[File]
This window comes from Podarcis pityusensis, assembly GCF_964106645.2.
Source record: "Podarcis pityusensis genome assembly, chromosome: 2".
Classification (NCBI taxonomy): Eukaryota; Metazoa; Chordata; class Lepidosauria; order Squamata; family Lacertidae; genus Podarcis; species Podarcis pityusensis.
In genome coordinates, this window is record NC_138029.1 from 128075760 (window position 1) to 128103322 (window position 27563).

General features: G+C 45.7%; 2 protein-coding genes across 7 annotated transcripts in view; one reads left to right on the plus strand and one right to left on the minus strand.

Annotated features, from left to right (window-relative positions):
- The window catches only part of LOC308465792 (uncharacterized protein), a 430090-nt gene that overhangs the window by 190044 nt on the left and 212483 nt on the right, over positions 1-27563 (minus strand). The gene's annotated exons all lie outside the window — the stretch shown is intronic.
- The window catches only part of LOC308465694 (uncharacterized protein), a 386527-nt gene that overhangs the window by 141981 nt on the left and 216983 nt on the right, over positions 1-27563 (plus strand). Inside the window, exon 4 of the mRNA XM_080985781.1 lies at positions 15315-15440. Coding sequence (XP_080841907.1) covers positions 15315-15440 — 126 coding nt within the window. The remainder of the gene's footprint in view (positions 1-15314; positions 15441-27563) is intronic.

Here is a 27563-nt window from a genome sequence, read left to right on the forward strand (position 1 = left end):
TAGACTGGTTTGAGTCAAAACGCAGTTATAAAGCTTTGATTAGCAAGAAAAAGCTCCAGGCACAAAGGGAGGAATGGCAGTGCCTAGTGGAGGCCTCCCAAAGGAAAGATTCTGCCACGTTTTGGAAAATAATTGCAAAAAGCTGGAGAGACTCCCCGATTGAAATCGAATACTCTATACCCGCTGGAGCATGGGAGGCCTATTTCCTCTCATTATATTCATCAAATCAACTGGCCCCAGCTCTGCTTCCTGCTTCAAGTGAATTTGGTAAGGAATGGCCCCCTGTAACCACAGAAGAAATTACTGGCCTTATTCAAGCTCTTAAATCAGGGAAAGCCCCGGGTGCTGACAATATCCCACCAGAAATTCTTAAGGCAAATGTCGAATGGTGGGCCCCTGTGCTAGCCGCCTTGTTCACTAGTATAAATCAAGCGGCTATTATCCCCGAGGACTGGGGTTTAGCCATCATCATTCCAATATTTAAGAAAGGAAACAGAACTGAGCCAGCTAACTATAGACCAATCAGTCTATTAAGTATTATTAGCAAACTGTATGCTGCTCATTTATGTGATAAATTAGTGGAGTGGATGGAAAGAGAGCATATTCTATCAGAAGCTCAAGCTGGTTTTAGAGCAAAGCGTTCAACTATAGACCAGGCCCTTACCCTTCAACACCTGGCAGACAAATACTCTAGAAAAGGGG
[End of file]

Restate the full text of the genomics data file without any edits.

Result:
This window comes from Podarcis pityusensis, assembly GCF_964106645.2.
Source record: "Podarcis pityusensis genome assembly, chromosome: 2".
Classification (NCBI taxonomy): Eukaryota; Metazoa; Chordata; class Lepidosauria; order Squamata; family Lacertidae; genus Podarcis; species Podarcis pityusensis.
In genome coordinates, this window is record NC_138029.1 from 128075760 (window position 1) to 128103322 (window position 27563).

General features: G+C 45.7%; 2 protein-coding genes across 7 annotated transcripts in view; one reads left to right on the plus strand and one right to left on the minus strand.

Annotated features, from left to right (window-relative positions):
- The window catches only part of LOC308465792 (uncharacterized protein), a 430090-nt gene that overhangs the window by 190044 nt on the left and 212483 nt on the right, over positions 1-27563 (minus strand). The gene's annotated exons all lie outside the window — the stretch shown is intronic.
- The window catches only part of LOC308465694 (uncharacterized protein), a 386527-nt gene that overhangs the window by 141981 nt on the left and 216983 nt on the right, over positions 1-27563 (plus strand). Inside the window, exon 4 of the mRNA XM_080985781.1 lies at positions 15315-15440. Coding sequence (XP_080841907.1) covers positions 15315-15440 — 126 coding nt within the window. The remainder of the gene's footprint in view (positions 1-15314; positions 15441-27563) is intronic.

Here is a 27563-nt window from a genome sequence, read left to right on the forward strand (position 1 = left end):
TAGACTGGTTTGAGTCAAAACGCAGTTATAAAGCTTTGATTAGCAAGAAAAAGCTCCAGGCACAAAGGGAGGAATGGCAGTGCCTAGTGGAGGCCTCCCAAAGGAAAGATTCTGCCACGTTTTGGAAAATAATTGCAAAAAGCTGGAGAGACTCCCCGATTGAAATCGAATACTCTATACCCGCTGGAGCATGGGAGGCCTATTTCCTCTCATTATATTCATCAAATCAACTGGCCCCAGCTCTGCTTCCTGCTTCAAGTGAATTTGGTAAGGAATGGCCCCCTGTAACCACAGAAGAAATTACTGGCCTTATTCAAGCTCTTAAATCAGGGAAAGCCCCGGGTGCTGACAATATCCCACCAGAAATTCTTAAGGCAAATGTCGAATGGTGGGCCCCTGTGCTAGCCGCCTTGTTCACTAGTATAAATCAAGCGGCTATTATCCCCGAGGACTGGGGTTTAGCCATCATCATTCCAATATTTAAGAAAGGAAACAGAACTGAGCCAGCTAACTATAGACCAATCAGTCTATTAAGTATTATTAGCAAACTGTATGCTGCTCATTTATGTGATAAATTAGTGGAGTGGATGGAAAGAGAGCATATTCTATCAGAAGCTCAAGCTGGTTTTAGAGCAAAGCGTTCAACTATAGACCAGGCCCTTACCCTTCAACACCTGGCAGACAAATACTCTAGAAAAGGGG